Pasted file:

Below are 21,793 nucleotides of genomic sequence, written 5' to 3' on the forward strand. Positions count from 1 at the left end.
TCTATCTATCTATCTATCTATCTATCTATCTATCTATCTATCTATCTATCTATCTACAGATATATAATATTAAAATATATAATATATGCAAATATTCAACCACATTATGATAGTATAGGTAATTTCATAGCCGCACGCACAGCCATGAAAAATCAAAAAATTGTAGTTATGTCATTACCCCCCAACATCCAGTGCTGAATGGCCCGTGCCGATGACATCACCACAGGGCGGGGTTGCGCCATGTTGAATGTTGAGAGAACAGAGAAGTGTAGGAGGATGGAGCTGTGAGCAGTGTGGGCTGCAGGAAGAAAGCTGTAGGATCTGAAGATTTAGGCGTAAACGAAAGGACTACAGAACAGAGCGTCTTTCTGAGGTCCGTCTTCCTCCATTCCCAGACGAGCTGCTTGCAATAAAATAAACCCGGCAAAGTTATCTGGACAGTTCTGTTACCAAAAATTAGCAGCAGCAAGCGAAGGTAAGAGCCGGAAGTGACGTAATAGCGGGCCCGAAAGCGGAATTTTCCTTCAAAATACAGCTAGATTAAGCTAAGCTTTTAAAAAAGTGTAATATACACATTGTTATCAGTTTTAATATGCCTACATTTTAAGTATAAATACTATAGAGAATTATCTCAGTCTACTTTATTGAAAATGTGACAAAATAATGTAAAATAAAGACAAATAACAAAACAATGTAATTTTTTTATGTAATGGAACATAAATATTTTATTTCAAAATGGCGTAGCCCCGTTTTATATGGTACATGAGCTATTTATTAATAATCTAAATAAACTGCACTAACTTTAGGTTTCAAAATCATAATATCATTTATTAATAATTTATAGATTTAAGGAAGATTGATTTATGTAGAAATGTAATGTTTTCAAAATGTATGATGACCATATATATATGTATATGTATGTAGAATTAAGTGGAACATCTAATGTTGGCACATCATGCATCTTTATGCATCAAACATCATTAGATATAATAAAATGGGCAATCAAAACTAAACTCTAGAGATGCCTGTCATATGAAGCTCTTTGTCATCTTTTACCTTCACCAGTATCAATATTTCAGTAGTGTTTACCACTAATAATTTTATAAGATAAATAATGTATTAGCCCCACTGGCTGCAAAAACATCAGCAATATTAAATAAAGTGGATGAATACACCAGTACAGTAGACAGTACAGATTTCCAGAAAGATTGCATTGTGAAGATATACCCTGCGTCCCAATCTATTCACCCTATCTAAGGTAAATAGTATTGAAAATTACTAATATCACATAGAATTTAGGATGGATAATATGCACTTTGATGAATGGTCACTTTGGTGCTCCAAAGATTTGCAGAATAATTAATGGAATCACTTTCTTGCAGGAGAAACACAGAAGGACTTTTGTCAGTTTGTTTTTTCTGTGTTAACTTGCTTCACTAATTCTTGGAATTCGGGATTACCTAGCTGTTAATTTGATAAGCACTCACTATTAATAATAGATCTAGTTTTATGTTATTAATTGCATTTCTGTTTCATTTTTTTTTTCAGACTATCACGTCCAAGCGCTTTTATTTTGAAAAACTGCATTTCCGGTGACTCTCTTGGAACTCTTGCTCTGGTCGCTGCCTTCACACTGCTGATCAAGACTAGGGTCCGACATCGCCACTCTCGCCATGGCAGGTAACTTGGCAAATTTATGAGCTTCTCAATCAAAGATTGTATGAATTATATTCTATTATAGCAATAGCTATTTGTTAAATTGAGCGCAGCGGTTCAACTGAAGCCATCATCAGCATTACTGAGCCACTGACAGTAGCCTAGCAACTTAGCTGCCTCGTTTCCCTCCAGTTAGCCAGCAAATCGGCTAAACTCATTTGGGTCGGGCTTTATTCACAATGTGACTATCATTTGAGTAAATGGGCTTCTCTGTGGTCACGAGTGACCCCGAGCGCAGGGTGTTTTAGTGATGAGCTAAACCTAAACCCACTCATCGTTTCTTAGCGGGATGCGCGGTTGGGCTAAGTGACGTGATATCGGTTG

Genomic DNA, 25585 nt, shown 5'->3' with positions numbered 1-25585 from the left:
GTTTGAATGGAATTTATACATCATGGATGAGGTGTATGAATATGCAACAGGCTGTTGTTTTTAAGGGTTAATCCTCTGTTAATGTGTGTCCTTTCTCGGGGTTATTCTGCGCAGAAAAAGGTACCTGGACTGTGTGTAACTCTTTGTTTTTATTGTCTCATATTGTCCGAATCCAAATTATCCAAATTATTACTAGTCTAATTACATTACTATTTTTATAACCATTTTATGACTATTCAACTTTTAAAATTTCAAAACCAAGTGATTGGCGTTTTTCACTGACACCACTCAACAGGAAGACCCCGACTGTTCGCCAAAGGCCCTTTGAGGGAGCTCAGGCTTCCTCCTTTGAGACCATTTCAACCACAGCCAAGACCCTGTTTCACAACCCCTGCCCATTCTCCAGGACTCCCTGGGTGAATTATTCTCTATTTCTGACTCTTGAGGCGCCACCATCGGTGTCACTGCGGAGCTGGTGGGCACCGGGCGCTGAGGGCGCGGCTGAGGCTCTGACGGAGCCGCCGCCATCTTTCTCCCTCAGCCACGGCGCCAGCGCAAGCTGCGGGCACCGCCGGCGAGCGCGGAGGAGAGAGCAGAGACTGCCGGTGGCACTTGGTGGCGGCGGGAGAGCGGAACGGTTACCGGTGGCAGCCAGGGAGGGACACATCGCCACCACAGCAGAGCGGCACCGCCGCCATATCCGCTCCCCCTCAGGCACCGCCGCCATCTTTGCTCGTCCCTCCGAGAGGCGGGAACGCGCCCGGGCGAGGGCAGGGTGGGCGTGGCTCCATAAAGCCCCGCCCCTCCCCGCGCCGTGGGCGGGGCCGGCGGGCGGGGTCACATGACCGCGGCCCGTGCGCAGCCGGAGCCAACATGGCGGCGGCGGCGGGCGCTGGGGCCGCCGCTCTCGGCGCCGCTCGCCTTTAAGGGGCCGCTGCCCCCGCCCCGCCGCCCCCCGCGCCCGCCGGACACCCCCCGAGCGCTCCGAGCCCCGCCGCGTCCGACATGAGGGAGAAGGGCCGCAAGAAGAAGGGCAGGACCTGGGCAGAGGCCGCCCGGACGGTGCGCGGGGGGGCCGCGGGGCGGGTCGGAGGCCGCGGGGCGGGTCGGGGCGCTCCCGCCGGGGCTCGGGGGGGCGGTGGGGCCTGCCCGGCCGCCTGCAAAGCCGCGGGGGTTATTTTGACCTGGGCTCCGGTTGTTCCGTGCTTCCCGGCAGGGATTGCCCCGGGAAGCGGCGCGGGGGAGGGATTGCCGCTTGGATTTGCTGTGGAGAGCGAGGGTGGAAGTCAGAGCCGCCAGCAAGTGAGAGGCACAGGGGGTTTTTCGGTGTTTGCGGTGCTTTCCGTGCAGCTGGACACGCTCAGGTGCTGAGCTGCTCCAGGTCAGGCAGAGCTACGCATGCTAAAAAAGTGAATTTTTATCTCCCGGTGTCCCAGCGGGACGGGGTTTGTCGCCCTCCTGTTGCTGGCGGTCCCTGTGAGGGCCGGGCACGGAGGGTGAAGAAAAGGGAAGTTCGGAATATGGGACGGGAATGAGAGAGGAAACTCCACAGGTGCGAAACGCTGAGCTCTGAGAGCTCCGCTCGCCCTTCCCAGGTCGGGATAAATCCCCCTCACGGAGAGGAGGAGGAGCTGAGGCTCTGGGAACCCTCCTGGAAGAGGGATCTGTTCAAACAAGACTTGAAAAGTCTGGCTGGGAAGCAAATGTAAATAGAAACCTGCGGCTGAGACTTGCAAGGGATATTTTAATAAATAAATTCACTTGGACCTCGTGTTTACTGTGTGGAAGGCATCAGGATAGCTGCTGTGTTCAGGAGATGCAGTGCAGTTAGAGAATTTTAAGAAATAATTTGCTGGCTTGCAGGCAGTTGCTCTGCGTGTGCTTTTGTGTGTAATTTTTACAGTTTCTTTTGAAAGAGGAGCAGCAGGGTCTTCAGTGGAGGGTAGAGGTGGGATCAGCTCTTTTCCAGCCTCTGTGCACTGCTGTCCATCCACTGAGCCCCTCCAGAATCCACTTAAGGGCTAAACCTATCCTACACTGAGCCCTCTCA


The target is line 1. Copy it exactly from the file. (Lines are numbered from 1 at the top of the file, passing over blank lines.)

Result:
Below are 21,793 nucleotides of genomic sequence, written 5' to 3' on the forward strand. Positions count from 1 at the left end.